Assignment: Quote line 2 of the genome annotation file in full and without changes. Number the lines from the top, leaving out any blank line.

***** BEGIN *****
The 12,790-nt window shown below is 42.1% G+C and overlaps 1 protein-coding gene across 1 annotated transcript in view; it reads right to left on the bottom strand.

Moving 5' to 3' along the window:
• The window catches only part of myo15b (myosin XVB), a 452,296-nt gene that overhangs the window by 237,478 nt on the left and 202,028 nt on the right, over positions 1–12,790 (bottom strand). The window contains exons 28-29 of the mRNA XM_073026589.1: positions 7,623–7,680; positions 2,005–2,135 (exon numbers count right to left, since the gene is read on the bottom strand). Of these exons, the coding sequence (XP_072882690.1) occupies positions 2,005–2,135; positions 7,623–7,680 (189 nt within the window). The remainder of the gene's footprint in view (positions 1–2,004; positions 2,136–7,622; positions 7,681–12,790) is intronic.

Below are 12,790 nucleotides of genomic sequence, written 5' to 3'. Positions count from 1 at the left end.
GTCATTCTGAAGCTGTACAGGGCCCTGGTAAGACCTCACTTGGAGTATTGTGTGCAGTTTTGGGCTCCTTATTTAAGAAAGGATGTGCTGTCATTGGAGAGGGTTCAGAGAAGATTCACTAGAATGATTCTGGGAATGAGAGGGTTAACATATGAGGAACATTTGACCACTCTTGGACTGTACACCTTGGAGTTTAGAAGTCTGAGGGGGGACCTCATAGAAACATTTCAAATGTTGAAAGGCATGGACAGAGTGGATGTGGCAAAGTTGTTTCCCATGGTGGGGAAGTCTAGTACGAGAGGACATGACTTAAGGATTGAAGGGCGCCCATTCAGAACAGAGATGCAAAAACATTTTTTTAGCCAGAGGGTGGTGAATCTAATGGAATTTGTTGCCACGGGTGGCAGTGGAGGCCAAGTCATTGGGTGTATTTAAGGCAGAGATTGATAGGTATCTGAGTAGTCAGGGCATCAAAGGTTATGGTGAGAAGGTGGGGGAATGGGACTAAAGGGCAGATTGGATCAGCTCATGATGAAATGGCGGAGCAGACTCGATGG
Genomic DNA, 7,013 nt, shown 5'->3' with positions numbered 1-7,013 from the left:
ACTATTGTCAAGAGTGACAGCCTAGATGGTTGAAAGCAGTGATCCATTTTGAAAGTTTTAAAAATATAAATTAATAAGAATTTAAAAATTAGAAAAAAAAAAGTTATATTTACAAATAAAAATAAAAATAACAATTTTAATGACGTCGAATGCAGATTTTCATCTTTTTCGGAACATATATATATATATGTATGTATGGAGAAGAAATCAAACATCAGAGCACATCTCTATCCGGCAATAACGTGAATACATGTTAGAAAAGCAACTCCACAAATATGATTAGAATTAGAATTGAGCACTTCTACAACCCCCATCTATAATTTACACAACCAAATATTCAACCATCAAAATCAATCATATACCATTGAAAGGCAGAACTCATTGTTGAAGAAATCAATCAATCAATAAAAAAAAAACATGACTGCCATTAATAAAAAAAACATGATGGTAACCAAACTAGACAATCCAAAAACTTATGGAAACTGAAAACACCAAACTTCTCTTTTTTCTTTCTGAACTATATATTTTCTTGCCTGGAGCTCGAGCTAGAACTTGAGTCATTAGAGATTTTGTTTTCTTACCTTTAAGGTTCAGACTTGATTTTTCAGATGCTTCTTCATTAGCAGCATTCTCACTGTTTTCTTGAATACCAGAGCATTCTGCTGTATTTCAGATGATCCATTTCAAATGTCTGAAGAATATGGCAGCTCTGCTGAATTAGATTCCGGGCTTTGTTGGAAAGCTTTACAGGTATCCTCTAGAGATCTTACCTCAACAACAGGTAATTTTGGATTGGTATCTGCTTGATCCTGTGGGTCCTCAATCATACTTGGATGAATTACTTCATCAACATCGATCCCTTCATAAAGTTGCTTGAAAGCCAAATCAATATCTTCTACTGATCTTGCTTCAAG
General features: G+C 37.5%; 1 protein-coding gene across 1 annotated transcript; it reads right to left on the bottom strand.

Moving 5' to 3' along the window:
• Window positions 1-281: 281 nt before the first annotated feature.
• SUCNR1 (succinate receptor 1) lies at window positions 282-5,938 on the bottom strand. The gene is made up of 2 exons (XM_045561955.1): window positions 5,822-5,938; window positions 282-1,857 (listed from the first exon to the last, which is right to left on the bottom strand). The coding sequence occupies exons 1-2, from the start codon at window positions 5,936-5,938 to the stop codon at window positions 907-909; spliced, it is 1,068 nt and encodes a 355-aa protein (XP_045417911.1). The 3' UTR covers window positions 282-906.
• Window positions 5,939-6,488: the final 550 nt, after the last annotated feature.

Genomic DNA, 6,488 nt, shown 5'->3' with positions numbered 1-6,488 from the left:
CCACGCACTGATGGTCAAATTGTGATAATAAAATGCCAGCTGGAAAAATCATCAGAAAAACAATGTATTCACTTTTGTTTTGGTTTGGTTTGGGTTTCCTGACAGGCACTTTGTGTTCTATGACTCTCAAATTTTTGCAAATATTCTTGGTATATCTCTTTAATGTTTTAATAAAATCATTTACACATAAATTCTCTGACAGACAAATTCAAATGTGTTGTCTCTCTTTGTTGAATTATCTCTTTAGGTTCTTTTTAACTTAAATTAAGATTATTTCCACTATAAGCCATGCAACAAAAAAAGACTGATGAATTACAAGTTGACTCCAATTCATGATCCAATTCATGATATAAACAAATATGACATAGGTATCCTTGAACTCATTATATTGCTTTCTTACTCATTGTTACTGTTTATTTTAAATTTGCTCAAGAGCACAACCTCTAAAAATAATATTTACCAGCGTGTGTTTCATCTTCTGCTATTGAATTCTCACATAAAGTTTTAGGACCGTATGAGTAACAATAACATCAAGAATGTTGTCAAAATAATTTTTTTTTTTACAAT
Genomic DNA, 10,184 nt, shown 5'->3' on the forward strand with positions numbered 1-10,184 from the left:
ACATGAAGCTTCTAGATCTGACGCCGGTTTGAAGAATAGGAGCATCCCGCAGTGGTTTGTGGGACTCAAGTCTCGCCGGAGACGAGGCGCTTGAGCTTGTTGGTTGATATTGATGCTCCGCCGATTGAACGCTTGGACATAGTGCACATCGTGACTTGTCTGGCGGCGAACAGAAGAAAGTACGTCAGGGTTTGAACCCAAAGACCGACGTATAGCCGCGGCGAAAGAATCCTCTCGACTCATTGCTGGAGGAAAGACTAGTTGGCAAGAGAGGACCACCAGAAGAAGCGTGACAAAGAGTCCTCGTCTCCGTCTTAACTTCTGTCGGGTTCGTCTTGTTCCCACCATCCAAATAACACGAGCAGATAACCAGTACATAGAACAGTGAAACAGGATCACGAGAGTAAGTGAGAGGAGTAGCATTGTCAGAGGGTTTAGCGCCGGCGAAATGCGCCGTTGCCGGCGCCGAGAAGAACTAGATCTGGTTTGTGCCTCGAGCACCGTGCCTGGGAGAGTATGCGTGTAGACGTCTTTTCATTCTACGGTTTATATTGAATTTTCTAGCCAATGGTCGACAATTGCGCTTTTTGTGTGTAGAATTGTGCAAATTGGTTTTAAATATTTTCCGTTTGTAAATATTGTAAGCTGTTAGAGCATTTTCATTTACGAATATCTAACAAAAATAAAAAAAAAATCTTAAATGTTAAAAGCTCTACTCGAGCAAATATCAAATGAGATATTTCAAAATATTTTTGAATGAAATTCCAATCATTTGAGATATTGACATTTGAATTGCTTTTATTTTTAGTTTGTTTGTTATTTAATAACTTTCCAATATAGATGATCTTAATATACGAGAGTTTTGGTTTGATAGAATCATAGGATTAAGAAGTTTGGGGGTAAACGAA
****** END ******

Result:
Moving 5' to 3' along the window: